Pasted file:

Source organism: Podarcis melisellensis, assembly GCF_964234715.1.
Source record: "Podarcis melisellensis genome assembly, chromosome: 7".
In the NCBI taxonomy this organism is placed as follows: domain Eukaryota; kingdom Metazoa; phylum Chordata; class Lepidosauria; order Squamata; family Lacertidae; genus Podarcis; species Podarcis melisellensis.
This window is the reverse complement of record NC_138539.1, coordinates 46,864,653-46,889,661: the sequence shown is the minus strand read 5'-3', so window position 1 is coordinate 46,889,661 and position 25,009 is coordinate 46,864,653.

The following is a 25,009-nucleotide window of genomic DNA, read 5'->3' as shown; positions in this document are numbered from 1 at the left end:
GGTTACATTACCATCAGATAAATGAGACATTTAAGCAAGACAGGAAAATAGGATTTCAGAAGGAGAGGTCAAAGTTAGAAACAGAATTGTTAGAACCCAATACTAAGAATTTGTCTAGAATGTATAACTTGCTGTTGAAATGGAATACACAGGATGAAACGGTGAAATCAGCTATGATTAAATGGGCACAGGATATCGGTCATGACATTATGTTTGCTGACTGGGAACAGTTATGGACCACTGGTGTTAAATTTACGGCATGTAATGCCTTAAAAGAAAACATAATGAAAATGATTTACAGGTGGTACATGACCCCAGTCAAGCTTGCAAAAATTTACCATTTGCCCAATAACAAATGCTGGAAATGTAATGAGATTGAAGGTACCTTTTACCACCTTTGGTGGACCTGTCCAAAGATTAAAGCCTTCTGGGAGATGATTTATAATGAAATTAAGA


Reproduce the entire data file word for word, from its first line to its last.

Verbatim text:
Source organism: Podarcis melisellensis, assembly GCF_964234715.1.
Source record: "Podarcis melisellensis genome assembly, chromosome: 7".
In the NCBI taxonomy this organism is placed as follows: domain Eukaryota; kingdom Metazoa; phylum Chordata; class Lepidosauria; order Squamata; family Lacertidae; genus Podarcis; species Podarcis melisellensis.
This window is the reverse complement of record NC_138539.1, coordinates 46,864,653-46,889,661: the sequence shown is the minus strand read 5'-3', so window position 1 is coordinate 46,889,661 and position 25,009 is coordinate 46,864,653.

The following is a 25,009-nucleotide window of genomic DNA, read 5'->3' as shown; positions in this document are numbered from 1 at the left end:
GGTTACATTACCATCAGATAAATGAGACATTTAAGCAAGACAGGAAAATAGGATTTCAGAAGGAGAGGTCAAAGTTAGAAACAGAATTGTTAGAACCCAATACTAAGAATTTGTCTAGAATGTATAACTTGCTGTTGAAATGGAATACACAGGATGAAACGGTGAAATCAGCTATGATTAAATGGGCACAGGATATCGGTCATGACATTATGTTTGCTGACTGGGAACAGTTATGGACCACTGGTGTTAAATTTACGGCATGTAATGCCTTAAAAGAAAACATAATGAAAATGATTTACAGGTGGTACATGACCCCAGTCAAGCTTGCAAAAATTTACCATTTGCCCAATAACAAATGCTGGAAATGTAATGAGATTGAAGGTACCTTTTACCACCTTTGGTGGACCTGTCCAAAGATTAAAGCCTTCTGGGAGATGATTTATAATGAAATTAAGA